WSOP 2019: Former Main Event Champion Jim Bechtel Makes a Historical Comeback – Takes Down Event#21: 2-7 Lowball Draw

Jim Bechtel Cover
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  • Namita Ghosh June 12, 2019
  • 2 Minutes Read

The World Series of Poker (WSOP) has entered its third consecutive week and as can be expected, the felts have thrown a good number of surprises replete with dramatic turnarounds. So when Event #21: 2-7 Lowball Draw resumed action on its final day with WSOP bracelet winner Jean Robert Bellande in pole position Bellande was fore-written as the top claimant to the title. Turning the tables on Bellande, it was fellow countryman Jim Bechtel (cover image) who ended up walking down the victory lane with the bracelet and paycheque of $253,817 in his hand!

The win is a significant comeback for Bechtel who won his first WSOP bracelet way back in 1993 when he famously took down the WSOP Main Event. Despite his regular appearance at the WSOP, a second bracelet evaded Bechtel for a good 26 years. All of that changed on Tuesday when the seven-handed final table from a starting 91-player field resumed play with Bechtel holding only an average stack. Putting years of experience to use, Bechtel climbed up in contention, and in the final moments of the event, he defeated Vince Musso heads-up to finally win his second WSOP bracelet. By winning the title, Bechtel has also outdone late Chip Reese’s record for the longest span between bracelet wins.

“I don’t know if that’s a real good record. But, I’m happy to have it, let’s put it that way,” Bechtel remarked, adding that he has hardly played poker in the last few years. In fact, his last recorded WSOP cash dates back to 2015.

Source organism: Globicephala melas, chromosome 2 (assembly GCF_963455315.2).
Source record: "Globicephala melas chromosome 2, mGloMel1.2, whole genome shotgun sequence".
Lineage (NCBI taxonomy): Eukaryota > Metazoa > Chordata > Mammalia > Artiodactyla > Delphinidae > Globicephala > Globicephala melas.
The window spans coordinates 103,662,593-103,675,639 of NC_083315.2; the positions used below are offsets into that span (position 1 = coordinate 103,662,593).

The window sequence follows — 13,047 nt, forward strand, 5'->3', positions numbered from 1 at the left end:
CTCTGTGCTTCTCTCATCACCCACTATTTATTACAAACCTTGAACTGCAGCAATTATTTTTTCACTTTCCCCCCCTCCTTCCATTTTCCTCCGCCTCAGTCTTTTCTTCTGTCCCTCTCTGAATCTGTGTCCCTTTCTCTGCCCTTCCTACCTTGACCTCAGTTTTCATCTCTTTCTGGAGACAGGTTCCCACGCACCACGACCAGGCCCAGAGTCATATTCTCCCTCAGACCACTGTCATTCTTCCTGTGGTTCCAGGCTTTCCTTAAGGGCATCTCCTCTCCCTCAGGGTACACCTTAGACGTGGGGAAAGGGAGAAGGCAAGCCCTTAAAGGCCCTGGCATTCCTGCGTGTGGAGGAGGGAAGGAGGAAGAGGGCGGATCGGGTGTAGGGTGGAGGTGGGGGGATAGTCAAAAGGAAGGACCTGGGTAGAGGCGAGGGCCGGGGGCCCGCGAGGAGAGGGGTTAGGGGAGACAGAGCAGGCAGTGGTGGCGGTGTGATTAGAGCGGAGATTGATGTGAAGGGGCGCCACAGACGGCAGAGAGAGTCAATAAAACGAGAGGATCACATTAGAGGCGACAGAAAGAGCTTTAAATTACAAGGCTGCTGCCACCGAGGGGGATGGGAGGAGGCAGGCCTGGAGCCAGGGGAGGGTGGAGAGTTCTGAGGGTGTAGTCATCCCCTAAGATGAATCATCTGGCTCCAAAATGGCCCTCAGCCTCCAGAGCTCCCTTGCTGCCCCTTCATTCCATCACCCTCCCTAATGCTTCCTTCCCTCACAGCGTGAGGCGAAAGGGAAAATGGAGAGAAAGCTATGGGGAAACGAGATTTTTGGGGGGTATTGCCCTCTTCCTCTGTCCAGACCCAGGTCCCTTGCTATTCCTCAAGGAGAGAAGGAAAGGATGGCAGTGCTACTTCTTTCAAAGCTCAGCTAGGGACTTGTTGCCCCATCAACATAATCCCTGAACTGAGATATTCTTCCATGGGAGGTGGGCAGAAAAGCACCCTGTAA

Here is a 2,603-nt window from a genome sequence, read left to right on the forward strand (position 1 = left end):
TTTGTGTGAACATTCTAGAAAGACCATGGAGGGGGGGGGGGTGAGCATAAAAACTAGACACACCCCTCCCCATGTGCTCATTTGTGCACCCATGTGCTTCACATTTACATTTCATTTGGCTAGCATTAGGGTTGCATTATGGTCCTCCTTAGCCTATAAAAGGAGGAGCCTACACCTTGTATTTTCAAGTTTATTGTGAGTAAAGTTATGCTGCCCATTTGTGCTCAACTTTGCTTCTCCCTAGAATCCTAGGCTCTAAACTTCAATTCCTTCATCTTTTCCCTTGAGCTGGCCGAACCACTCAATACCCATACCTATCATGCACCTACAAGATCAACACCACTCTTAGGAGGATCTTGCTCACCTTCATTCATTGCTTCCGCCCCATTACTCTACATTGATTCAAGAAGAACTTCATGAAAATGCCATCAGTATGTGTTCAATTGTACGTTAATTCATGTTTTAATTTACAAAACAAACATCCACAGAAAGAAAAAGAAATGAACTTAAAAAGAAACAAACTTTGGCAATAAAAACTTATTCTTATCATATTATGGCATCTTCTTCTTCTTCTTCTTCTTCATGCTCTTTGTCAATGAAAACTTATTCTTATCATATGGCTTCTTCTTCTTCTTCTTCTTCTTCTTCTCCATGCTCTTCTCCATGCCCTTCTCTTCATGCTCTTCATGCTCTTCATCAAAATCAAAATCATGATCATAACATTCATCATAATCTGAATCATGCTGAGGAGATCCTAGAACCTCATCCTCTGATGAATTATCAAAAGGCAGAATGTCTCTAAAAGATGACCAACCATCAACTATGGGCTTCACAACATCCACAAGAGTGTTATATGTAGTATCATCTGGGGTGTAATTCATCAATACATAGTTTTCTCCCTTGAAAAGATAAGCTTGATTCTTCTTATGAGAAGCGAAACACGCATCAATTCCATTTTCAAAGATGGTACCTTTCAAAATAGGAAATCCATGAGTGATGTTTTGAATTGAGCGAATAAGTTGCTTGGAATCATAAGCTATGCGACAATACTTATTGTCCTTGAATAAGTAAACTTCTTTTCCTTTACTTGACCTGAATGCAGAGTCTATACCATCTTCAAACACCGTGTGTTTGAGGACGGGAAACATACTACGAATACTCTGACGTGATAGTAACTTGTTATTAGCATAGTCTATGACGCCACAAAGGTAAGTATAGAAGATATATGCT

For him, 2-7 Single Draw is, “The toughest true poker game.” He explained, “A lot of the other games…the math comes in so much. In this game, it’s the read of the player and the bluff because it’s so difficult to make a hand. Most hands somebody’s bluffin’ or somebody’s callin’ a bluff. Everybody’s movin’. That’s what makes it the greatest poker game.”

Notably, the final table chip leader, Bellande, had to concede to a fifth-place finish.

Only the top 14 places walked home with a score, all guaranteed at least $15,167 from the $855,400 prize money.

Galen Hall (8th for $24,232), Indian-origin pro Ajay Chabra (9th for $18,979), and Julien Martini (11th for $18,979) were a few notables who missed out on the final table.

When Day 3 began, Bellande was leading the seven-handed final table with 1,231,000, followed by Prahlad Friedman (1,019,000), and Paul Volpe (938,000).

Final Table Chip Counts

  1. Jean-Robert Bellande – 1,231,000
  2. Prahlad Friedman – 1,019,000
  3. Paul Volpe – 938,000
  4. Darren Elias – 887,000
  5. Jim Bechtel – 655,000
  6. Pedro Bromfman – 395,000
  7. Vince Musso – 360,000

 

Final Table Recap

Bringing a big stack to the final table didn’t help Paul Volpe, who was the first elimination on the final table.

Quickly following him to the rail in sixth place was Pedro Bromfman.

Start-of-day chip leader Jean-Robert Bellande had a tough Day 3, losing sizeable pots to both Volpe and Darren Elias over a series of hands. Bellande did steadily work to build his stack over the next level and even reached 2 Million, but then he lost back-to-back hands to Elias and was eventually eliminated by Jim Bechtel in fifth place.

Out next in fourth place was Prahlad Friedman with Darren Elias following him in third place.

The two heads-up finalists Vince Musso (2.89 Million) and Jim Bechtel (2.57 Million) were on an even footing and after some to and fro the final hand was dealt. On the final hand of the tournament, Musso raised to 200,000, and Bechtel jammed all in for 1.6 Million putting Musso at risk. The latter tank-called and both players tabled their cards. Bechtel held the winning hand and with that took down his second WSOP bracelet.

Jim Bechtel
Jim Bechtel wins $10K 2-7 Lowball Draw

Final Table Results (USD)

  1. Jim Bechtel – $253,817
  2. Vince Musso – $156,872
  3. Darren Elias – $109,738
  4. Prahlad Friedman – $78,157
  5. Jean-Robert Bellande – $56,693
  6. Pedro Bromfman – $41,897
  7. Paul Volpe – $31,556

 

Content & Images Courtesy: World Series of Poker

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